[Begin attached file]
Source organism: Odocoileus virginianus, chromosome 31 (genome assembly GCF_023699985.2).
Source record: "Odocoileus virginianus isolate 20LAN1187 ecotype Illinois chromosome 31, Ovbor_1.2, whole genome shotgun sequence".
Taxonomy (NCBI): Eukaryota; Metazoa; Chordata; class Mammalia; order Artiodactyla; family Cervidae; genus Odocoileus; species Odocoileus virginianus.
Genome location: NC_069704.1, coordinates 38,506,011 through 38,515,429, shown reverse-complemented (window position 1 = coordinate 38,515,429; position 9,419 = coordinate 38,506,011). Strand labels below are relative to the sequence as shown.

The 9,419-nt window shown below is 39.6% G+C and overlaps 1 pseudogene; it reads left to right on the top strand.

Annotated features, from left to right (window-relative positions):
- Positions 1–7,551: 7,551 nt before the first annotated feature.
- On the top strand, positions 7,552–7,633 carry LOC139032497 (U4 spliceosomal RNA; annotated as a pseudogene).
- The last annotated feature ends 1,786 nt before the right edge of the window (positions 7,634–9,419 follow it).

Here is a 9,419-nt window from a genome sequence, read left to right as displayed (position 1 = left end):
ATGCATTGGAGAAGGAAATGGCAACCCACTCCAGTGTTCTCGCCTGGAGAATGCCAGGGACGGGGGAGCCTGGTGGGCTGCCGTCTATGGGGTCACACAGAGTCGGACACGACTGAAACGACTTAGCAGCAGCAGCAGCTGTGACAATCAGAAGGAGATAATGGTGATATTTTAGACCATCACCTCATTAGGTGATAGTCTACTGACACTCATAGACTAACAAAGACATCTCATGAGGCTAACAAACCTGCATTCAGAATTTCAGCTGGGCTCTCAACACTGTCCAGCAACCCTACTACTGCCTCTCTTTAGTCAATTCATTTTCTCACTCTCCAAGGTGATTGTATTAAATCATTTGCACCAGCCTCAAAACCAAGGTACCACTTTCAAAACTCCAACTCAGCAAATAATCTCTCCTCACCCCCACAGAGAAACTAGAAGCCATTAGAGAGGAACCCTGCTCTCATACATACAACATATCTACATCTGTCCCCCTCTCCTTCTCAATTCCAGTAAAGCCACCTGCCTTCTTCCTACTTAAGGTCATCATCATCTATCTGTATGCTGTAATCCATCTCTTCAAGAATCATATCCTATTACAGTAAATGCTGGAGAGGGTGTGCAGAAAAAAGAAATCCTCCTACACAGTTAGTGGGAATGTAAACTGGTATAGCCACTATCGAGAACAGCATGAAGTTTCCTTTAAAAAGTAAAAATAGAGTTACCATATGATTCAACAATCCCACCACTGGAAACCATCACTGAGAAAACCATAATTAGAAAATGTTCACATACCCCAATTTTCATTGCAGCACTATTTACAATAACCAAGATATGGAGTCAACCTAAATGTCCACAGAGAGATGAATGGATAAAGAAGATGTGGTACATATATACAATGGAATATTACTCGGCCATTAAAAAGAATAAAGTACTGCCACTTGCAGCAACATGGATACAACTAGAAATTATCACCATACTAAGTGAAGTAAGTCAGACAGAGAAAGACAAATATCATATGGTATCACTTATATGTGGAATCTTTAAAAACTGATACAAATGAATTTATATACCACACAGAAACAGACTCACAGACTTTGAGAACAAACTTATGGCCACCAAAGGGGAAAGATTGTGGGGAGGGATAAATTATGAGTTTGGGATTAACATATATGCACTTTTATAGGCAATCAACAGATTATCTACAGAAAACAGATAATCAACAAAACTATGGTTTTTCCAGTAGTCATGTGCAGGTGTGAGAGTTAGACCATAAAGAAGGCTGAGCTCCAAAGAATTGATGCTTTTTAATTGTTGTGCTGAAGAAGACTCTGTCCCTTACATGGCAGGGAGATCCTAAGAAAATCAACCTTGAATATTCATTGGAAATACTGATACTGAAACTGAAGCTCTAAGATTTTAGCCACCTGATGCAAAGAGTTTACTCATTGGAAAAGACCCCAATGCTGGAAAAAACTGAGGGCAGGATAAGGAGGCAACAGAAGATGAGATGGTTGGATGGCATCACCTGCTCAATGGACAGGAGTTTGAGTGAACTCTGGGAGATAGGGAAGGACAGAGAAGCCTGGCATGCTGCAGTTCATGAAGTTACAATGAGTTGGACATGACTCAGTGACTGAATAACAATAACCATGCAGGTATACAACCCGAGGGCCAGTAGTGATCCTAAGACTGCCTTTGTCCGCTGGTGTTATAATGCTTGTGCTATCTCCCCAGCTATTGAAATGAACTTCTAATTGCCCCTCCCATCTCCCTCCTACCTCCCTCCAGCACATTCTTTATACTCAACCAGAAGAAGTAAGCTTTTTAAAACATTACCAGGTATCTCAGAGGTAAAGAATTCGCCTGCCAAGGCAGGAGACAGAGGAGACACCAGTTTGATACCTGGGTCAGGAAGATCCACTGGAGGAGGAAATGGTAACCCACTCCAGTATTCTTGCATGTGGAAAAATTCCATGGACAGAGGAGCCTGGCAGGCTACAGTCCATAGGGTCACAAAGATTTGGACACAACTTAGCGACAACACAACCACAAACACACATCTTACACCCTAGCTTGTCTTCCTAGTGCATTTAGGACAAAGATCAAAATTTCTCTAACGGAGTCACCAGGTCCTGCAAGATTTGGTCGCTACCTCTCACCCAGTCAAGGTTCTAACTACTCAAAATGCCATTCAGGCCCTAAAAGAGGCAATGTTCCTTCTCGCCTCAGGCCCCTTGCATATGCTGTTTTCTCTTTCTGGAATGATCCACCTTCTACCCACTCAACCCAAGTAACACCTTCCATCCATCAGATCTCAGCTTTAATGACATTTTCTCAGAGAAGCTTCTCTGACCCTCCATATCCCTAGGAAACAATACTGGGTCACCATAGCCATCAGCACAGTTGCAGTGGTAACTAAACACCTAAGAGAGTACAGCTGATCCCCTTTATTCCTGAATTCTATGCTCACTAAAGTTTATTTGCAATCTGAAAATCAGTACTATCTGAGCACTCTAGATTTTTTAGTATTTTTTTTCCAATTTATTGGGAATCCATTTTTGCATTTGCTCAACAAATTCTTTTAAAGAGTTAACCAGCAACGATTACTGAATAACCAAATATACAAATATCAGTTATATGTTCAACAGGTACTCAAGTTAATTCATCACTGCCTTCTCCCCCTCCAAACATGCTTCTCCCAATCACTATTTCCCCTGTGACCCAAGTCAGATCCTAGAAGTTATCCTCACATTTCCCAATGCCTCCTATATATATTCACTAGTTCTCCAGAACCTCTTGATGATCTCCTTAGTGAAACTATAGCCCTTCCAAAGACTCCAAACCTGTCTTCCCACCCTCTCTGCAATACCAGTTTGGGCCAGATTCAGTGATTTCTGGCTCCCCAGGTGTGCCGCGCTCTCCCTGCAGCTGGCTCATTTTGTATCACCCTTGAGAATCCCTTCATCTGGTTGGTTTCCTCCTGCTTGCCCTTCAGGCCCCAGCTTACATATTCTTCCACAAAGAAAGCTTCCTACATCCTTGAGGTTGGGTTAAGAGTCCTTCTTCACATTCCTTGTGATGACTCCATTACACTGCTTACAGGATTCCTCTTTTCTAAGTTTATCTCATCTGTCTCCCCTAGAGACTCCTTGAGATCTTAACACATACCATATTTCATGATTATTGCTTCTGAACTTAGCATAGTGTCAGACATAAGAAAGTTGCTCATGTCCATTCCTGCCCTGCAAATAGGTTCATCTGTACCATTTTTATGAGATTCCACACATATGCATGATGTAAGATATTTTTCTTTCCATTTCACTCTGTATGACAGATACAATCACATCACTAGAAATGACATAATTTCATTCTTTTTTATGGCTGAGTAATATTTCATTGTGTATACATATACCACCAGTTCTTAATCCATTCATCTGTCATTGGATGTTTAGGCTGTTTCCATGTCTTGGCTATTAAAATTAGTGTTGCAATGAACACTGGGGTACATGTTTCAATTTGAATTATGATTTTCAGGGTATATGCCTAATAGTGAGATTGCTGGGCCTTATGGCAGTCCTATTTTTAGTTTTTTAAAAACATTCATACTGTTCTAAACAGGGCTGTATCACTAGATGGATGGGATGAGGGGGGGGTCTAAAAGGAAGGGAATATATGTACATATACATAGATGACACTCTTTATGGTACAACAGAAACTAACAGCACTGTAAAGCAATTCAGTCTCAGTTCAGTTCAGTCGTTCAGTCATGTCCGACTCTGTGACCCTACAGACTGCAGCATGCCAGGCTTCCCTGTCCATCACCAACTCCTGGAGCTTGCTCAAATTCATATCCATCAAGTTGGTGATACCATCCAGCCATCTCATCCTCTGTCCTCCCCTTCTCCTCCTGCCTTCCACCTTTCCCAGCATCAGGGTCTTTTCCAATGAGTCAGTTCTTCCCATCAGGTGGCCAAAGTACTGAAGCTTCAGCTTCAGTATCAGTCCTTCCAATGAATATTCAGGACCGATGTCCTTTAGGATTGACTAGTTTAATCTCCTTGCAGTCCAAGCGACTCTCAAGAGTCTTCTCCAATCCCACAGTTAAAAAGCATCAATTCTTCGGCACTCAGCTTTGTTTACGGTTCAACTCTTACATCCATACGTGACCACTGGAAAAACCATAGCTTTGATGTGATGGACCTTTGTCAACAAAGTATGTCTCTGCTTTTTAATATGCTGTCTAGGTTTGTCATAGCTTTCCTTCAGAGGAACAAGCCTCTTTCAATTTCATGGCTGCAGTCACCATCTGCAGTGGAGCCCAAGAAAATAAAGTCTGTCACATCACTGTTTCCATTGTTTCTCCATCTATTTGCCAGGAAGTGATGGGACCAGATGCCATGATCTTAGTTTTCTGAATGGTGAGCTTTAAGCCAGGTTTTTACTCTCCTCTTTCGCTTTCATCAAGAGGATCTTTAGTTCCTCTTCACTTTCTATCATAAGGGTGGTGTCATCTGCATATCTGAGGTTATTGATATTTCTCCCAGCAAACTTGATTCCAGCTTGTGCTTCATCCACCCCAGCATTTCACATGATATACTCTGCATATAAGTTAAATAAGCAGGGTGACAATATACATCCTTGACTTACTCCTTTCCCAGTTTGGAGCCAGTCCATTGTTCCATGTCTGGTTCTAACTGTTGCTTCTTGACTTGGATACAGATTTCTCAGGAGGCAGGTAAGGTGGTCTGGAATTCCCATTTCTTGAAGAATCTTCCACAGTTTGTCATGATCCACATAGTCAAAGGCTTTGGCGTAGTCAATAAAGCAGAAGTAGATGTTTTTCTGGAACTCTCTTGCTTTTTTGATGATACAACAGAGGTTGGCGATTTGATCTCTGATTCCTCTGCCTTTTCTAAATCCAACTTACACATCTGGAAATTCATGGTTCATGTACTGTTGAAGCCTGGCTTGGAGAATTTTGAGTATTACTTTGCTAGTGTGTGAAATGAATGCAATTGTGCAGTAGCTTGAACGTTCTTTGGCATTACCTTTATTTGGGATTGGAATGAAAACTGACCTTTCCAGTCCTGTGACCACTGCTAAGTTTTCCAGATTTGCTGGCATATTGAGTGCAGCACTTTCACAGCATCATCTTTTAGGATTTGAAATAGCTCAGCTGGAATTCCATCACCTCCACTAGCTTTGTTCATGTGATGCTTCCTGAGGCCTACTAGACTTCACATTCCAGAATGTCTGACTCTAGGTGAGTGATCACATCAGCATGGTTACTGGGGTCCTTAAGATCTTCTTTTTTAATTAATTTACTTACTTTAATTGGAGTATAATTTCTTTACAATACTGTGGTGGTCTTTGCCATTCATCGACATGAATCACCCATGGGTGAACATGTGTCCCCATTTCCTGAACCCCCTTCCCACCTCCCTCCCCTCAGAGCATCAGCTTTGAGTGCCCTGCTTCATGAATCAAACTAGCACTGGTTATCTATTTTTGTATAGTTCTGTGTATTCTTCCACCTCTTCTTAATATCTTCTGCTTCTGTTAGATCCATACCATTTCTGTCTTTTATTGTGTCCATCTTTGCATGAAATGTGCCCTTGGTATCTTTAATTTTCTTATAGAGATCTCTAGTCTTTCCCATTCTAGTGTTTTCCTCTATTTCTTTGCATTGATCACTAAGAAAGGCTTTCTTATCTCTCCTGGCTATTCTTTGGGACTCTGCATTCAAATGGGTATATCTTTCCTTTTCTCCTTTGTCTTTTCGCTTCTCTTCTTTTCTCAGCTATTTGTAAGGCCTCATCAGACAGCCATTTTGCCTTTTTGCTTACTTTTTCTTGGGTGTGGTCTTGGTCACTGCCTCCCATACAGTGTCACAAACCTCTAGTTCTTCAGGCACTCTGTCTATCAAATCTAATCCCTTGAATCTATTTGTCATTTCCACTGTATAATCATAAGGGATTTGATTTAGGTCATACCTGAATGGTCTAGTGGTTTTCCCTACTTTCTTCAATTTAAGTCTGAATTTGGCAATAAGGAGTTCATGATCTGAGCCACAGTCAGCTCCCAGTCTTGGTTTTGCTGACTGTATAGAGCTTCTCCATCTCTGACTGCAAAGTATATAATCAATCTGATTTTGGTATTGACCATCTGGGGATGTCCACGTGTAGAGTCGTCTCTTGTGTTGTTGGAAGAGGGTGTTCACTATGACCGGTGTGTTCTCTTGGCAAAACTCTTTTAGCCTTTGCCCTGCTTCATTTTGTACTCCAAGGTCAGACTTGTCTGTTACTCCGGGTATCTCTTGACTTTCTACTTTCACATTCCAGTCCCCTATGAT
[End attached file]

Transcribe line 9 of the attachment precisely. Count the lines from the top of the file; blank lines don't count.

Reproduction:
- The last annotated feature ends 1,786 nt before the right edge of the window (positions 7,634–9,419 follow it).